Career Corner: Working for Oregon's Best Mid-Sized Nonprofit (Hint: It's More Than Just Foosball…)

Written by Steve Joiner. 

This year the Oregon Business Magazine launched their inaugural “100 Best Nonprofits to Work for in Oregon” and, after 6700 employees from over 200 nonprofits around the state filled out anonymous surveys, the results were in: our Portland office of Idealist is the best middle-sized nonprofit workplace in the state of Oregon. We’re thrilled and very proud of our “behind the scenes” staff that continually strives to make our office a place where we enjoy coming every day of the week (and the occasional weekend).

But, more importantly, the results of this survey offer tips and tools for organizations of any size, shape, or location. As Oregon Business Magazine’s Editor Robin Doussard puts it: “We wanted nonprofits to have the insight into their workforce that the corporate world has so readily come to value over the years.”

The article that highlights our Portland office paints a picture of a workplace that includes perks like casual dress, casual hours (get the work done and don’t punch a clock), pet-friendly rules, and a foosball table. Yet it is the focus of our team and the leadership of Russ Finkelstein (Idealist’s Associate Director and head of the Portland office) in particular that make our office something special. Russ “strives to make sure employees are doing work that’s meaningful to them, and constantly reminds the staff that if they weren’t doing this work, no one else would be doing it.”

So beyond the fact that our office is a great place to work, what are the bigger takeaways? As someone who talks and thinks about nonprofit careers for my job and hears about the range and diversity of options out there, I sincerely appreciate the atmosphere of our office. I also appreciate the organizational dedication to maintaining our benefits through these tough economic times. However, what I hear over and over again from job seekers is that while office culture, benefits, and salary are important, it is the opportunity to be engaged in work that is inspiring and meaningful that is key. As more and more employment and volunteerism data pours in, it is this flexibility, autonomy, ownership of personal responsibility, and trust that professionals of all generations seek.

Nonprofit professionals from around the state of Oregon have weighed in on what matters most to them in their workplace. These survey results provide a clear picture of the aspects of the workplace that will help recruit and retain passionate, talented professionals as well as what job seekers should ask about and look for in their next position. This “data”, along with articles on new funding strategies and more intentional collaborations provide timely, relevant resources for any organization looking to harness the full potential of today’s work and volunteer world.

[This blog entry appeared on an older version of Idealist; any broken links are a result of having re-launched our site in Fall 2010.]

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Career Corner: Three Questions, Two Qualities, One PowerPoint

Advice for job seekers from Meg Busse.

At our Nonprofit Career Fairs these past few weeks, I’ve been doing presentations about how to find a nonprofit career. One of main topics of discussion has been how to make it easy for an employer to see the value you could bring to their organization. To this end, here is a great framework to use.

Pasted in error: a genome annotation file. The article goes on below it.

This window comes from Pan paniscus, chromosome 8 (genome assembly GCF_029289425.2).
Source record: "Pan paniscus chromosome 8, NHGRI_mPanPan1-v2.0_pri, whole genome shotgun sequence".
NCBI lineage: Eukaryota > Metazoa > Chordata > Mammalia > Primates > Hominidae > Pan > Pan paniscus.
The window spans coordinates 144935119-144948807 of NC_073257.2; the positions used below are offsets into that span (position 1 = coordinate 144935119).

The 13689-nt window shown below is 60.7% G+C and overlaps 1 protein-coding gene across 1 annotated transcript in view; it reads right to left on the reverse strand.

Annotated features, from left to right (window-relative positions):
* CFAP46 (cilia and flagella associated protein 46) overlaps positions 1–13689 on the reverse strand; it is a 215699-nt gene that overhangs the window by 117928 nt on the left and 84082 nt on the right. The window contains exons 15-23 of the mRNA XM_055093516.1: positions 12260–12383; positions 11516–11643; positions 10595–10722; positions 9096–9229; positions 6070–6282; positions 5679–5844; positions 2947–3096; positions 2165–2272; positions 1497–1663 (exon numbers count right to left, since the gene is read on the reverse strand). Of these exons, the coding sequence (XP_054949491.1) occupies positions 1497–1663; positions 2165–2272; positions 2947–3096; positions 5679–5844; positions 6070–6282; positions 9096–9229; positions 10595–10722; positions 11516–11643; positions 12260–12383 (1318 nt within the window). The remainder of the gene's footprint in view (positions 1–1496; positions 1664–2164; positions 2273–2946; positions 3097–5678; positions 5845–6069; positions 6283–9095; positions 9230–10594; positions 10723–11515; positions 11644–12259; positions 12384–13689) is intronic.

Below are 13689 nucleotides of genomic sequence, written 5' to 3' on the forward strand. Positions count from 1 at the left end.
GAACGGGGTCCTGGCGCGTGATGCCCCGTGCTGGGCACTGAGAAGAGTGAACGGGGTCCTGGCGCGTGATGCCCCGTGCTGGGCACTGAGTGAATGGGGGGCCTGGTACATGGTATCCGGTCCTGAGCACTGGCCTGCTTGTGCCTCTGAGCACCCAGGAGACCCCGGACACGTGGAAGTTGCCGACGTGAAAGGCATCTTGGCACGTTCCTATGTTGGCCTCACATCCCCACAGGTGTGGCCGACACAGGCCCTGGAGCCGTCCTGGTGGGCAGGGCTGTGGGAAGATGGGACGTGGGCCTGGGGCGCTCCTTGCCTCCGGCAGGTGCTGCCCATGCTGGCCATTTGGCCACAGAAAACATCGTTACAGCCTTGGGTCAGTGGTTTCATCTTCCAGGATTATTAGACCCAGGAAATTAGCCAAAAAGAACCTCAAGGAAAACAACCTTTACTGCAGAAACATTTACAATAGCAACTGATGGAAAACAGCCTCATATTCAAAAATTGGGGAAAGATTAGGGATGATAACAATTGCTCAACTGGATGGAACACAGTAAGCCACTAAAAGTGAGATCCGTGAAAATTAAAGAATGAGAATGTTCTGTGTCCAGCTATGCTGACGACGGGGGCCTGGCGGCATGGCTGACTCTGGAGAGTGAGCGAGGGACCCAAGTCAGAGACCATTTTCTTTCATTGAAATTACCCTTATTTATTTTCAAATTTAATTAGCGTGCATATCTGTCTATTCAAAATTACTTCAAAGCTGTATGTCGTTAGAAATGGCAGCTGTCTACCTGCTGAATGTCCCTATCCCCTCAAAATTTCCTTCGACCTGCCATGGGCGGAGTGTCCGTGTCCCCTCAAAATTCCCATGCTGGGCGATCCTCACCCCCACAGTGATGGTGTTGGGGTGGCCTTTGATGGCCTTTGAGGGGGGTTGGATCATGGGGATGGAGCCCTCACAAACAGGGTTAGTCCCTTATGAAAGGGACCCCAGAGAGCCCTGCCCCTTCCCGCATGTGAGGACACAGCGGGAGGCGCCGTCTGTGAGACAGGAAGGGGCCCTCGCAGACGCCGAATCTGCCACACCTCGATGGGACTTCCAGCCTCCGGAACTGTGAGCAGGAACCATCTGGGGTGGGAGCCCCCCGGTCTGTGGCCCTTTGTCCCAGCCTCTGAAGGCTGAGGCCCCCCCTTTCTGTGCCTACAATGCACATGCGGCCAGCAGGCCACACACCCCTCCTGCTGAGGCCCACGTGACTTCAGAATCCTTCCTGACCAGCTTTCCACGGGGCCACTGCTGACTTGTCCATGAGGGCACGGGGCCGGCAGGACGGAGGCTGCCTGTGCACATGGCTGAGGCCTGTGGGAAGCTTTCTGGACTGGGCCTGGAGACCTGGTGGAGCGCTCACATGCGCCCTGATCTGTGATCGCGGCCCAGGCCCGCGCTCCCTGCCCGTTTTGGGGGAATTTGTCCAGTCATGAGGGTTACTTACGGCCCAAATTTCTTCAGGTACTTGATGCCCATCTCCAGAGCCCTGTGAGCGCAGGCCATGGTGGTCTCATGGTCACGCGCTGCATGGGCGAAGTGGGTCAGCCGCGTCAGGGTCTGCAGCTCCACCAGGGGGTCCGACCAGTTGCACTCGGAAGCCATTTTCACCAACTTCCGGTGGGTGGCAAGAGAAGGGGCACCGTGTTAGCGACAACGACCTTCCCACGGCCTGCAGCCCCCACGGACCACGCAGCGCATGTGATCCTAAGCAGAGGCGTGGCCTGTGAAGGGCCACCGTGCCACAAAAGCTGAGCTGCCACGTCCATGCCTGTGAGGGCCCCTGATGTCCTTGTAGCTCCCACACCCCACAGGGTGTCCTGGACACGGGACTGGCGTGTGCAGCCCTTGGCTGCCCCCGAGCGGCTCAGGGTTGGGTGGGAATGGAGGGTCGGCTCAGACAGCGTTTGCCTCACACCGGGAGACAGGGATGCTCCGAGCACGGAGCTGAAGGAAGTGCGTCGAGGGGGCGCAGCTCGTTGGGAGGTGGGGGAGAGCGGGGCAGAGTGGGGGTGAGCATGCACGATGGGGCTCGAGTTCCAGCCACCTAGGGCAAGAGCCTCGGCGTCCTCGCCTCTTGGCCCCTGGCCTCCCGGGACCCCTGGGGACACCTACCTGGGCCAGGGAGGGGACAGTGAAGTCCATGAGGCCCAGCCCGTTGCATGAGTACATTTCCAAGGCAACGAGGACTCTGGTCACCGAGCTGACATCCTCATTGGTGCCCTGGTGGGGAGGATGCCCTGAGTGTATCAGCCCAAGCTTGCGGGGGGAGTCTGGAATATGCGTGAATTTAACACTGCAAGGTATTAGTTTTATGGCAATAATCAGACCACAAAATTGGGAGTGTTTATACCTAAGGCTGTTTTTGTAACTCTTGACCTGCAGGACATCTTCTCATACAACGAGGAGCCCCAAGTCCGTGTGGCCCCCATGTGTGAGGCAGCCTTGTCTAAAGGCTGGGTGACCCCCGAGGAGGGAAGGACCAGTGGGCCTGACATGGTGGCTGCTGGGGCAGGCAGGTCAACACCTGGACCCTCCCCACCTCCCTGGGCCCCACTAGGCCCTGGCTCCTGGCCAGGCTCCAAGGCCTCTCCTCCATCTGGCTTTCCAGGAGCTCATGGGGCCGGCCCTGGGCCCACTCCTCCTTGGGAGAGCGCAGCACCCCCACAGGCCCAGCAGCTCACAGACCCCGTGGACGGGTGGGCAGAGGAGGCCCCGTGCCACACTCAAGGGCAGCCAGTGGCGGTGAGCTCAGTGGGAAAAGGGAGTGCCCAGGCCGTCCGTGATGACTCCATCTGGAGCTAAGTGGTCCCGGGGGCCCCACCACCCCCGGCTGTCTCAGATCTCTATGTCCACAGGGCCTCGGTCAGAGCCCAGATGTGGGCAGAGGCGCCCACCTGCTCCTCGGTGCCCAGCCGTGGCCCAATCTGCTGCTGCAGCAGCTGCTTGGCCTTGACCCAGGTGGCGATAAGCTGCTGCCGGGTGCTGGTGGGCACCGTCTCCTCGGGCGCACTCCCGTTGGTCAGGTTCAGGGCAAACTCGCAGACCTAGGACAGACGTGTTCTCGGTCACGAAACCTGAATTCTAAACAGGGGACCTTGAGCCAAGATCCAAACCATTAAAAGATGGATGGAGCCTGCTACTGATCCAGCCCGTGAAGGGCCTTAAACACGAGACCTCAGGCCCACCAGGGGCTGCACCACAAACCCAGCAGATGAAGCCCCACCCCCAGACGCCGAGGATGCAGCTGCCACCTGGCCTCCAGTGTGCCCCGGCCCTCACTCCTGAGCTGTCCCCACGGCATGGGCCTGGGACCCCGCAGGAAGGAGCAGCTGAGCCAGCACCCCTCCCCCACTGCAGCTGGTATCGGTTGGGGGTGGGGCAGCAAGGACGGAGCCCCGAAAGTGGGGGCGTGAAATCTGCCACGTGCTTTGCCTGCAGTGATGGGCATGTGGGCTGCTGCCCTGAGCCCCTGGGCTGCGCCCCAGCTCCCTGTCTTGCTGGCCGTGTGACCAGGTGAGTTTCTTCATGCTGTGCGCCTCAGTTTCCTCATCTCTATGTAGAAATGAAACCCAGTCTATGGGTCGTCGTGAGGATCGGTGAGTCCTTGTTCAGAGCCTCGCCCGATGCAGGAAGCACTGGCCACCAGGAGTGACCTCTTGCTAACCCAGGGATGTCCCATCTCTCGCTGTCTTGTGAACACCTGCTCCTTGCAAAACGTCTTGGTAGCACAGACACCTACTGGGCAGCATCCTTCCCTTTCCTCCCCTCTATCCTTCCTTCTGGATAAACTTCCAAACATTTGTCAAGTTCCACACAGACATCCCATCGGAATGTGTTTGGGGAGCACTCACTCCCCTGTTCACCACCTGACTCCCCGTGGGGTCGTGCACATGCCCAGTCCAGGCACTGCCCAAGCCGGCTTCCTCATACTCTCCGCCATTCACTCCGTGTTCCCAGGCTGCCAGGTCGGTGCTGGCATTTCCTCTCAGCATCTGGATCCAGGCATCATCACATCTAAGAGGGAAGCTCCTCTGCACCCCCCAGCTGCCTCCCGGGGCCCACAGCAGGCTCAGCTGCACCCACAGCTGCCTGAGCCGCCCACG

From Dani Lurie (Flickr/Creative Commons)

3 Questions

There are three questions that every employer (not just nonprofit) wants candidates to answer:

1. Can you do the job?

2. Will you do the job?

3. Will you fit in?

The first question is answered by your resume. This is where you show that you have the skills and experiences to actually do the job that you’re applying for. It’s why making sure your resume meshes with the requirements on the job description is essential, and why you really do need to do a unique resume for each job you apply for.

Your cover letter is where you answer why you will do the job. This is your story about why you will work 50, 60, or 70 hours a week, wear multiple hats, and view this as not just a job but as meaningful, long-term work. The cover letter is not about rehashing your resume but about putting a personal face to your application.

Finally, organizational fit is essential. Most nonprofits are small, so it’s important that each new person “fits” with the current staff and the organizational culture. This is something that is assessed during the interview and should be just as much a question of whether the hiring team thinks you fit, as whether you feel the organization and position match with what you’re looking for.

For more information on these three questions, this chapter will help.

2 Qualities

The two qualities that you need to clearly convey when applying for a nonprofit job are:

1. Passion for the mission of the organization

2. Clearly communicated, relevant skills

For these two qualities, it’s not either/or; candidates must both demonstrate a passion for the work and be able to hit the ground running when they start a new job.

1 PowerPoint

As I mentioned, these have been some of the most talked about points during my career fair presentations. For these, I have a standard power point that I offer to share with attendees after the event. Obviously, some of the slides will be confusing without my verbal talking points. However, there’s still some good info to be gleaned if you’re interested. Here’s the link.

Feedback, comments, and suggestions are always welcome!

[This blog entry appeared on an older version of Idealist; any broken links are a result of having re-launched our site in Fall 2010.]

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